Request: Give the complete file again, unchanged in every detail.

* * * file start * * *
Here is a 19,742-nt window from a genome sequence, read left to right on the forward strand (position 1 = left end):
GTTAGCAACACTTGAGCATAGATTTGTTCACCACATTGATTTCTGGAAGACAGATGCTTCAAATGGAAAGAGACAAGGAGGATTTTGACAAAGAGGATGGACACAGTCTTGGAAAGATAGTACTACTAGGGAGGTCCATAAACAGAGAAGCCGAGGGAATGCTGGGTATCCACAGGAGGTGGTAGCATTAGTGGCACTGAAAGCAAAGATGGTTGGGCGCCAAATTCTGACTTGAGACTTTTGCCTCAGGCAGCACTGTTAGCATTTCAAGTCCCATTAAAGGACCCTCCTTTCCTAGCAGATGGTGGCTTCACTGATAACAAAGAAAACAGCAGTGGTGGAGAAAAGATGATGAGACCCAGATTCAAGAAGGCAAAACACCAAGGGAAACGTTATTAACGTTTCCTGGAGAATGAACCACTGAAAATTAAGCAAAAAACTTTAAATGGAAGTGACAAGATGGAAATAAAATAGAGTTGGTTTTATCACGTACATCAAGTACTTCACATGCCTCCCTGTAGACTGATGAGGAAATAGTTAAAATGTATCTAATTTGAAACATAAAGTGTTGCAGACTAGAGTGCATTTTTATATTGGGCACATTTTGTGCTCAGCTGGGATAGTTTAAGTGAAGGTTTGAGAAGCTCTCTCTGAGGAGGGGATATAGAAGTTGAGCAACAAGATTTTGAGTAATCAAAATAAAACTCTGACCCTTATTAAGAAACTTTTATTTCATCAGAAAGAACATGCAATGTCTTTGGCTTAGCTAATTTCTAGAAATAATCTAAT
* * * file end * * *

Here is a 19,742-nt window from a genome sequence, read left to right on the forward strand (position 1 = left end):
GTTAGCAACACTTGAGCATAGATTTGTTCACCACATTGATTTCTGGAAGACAGATGCTTCAAATGGAAAGAGACAAGGAGGATTTTGACAAAGAGGATGGACACAGTCTTGGAAAGATAGTACTACTAGGGAGGTCCATAAACAGAGAAGCCGAGGGAATGCTGGGTATCCACAGGAGGTGGTAGCATTAGTGGCACTGAAAGCAAAGATGGTTGGGCGCCAAATTCTGACTTGAGACTTTTGCCTCAGGCAGCACTGTTAGCATTTCAAGTCCCATTAAAGGACCCTCCTTTCCTAGCAGATGGTGGCTTCACTGATAACAAAGAAAACAGCAGTGGTGGAGAAAAGATGATGAGACCCAGATTCAAGAAGGCAAAACACCAAGGGAAACGTTATTAACGTTTCCTGGAGAATGAACCACTGAAAATTAAGCAAAAAACTTTAAATGGAAGTGACAAGATGGAAATAAAATAGAGTTGGTTTTATCACGTACATCAAGTACTTCACATGCCTCCCTGTAGACTGATGAGGAAATAGTTAAAATGTATCTAATTTGAAACATAAAGTGTTGCAGACTAGAGTGCATTTTTATATTGGGCACATTTTGTGCTCAGCTGGGATAGTTTAAGTGAAGGTTTGAGAAGCTCTCTCTGAGGAGGGGATATAGAAGTTGAGCAACAAGATTTTGAGTAATCAAAATAAAACTCTGACCCTTATTAAGAAACTTTTATTTCATCAGAAAGAACATGCAATGTCTTTGGCTTAGCTAATTTCTAGAAATAATCTAAT